Abstract: Bit coin has emerged as the most successful cryptographic currency in history. Within two years of its quiet launch in 2009, Bit coin grew to comprise billions of dollars of economic value despite only cursory analysis of the system's design. Since then a growing literature has identified hidden-but-important properties of the system, discovered attacks, proposed promising alternatives, and singled out difficult future challenges. Meanwhile a large and vibrant open-source community has proposed and deployed numerous modifications and extensions. We provide the first systematic exposition Bit coin and the many related crypto currencies or 'altcoins.' Drawing from a scattered body of knowledge, we identify three key components of Bit coin's design that can be decoupled. This enables a more insightful analysis of Bit coin's properties and future stability. We map the design space for numerous proposed modifications, providing comparative analyses for alternative consensus mechanisms, currency allocation mechanisms, computational puzzles, and key management tools. We survey anonymity issues in Bit coin and provide an evaluation framework for analyzing a variety of privacy-enhancing proposals. Finally we provide new insights on what we term disinter mediation protocols, which absolve the need for trusted intermediaries in an interesting set of applications. We identify three general disinter mediation strategies and provide a detailed comparison.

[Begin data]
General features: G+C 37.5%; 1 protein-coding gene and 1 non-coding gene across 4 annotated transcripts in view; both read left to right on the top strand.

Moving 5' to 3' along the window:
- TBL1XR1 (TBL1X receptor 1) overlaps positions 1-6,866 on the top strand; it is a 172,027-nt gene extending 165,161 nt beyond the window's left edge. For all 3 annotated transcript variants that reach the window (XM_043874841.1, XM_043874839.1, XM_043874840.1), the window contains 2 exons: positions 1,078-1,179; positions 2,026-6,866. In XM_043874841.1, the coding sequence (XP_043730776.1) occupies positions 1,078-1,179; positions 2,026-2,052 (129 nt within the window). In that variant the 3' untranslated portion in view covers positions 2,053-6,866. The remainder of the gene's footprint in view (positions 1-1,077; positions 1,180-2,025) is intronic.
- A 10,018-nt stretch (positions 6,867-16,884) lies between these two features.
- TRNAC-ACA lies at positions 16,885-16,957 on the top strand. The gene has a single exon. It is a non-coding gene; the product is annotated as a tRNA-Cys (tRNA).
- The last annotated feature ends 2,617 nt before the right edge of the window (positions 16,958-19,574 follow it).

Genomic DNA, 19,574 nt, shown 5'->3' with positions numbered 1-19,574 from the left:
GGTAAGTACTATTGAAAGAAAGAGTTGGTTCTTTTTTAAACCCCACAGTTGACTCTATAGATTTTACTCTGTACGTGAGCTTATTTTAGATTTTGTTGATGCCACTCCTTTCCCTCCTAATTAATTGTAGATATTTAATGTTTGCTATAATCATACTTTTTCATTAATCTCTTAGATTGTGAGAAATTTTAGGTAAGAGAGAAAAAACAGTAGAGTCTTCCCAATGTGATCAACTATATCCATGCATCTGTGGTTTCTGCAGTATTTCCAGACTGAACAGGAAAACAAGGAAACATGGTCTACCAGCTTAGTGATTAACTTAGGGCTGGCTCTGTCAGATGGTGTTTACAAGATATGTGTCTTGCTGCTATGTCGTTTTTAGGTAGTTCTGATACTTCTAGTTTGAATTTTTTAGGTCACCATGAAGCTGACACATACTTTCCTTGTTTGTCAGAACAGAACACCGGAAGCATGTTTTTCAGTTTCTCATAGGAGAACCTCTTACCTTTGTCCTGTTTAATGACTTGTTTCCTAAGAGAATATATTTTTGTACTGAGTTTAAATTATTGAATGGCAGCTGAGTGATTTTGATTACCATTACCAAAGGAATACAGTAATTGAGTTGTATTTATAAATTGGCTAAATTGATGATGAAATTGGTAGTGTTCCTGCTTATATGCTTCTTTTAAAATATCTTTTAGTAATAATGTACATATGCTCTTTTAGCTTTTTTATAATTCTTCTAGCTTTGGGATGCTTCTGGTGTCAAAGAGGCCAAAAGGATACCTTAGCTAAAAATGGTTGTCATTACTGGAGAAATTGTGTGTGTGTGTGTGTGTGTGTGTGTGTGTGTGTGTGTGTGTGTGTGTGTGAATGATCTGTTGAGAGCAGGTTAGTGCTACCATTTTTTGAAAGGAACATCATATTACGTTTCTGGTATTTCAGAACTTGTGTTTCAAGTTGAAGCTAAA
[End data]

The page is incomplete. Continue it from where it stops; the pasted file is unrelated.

865 citations

Book ChapterDOI
21 Jul 2010
TL;DR: The degree to which modern web browsers are subject to "device fingerprinting" via the version and configuration information that they will transmit to websites upon request is investigated, and what countermeasures may be appropriate to prevent it is discussed.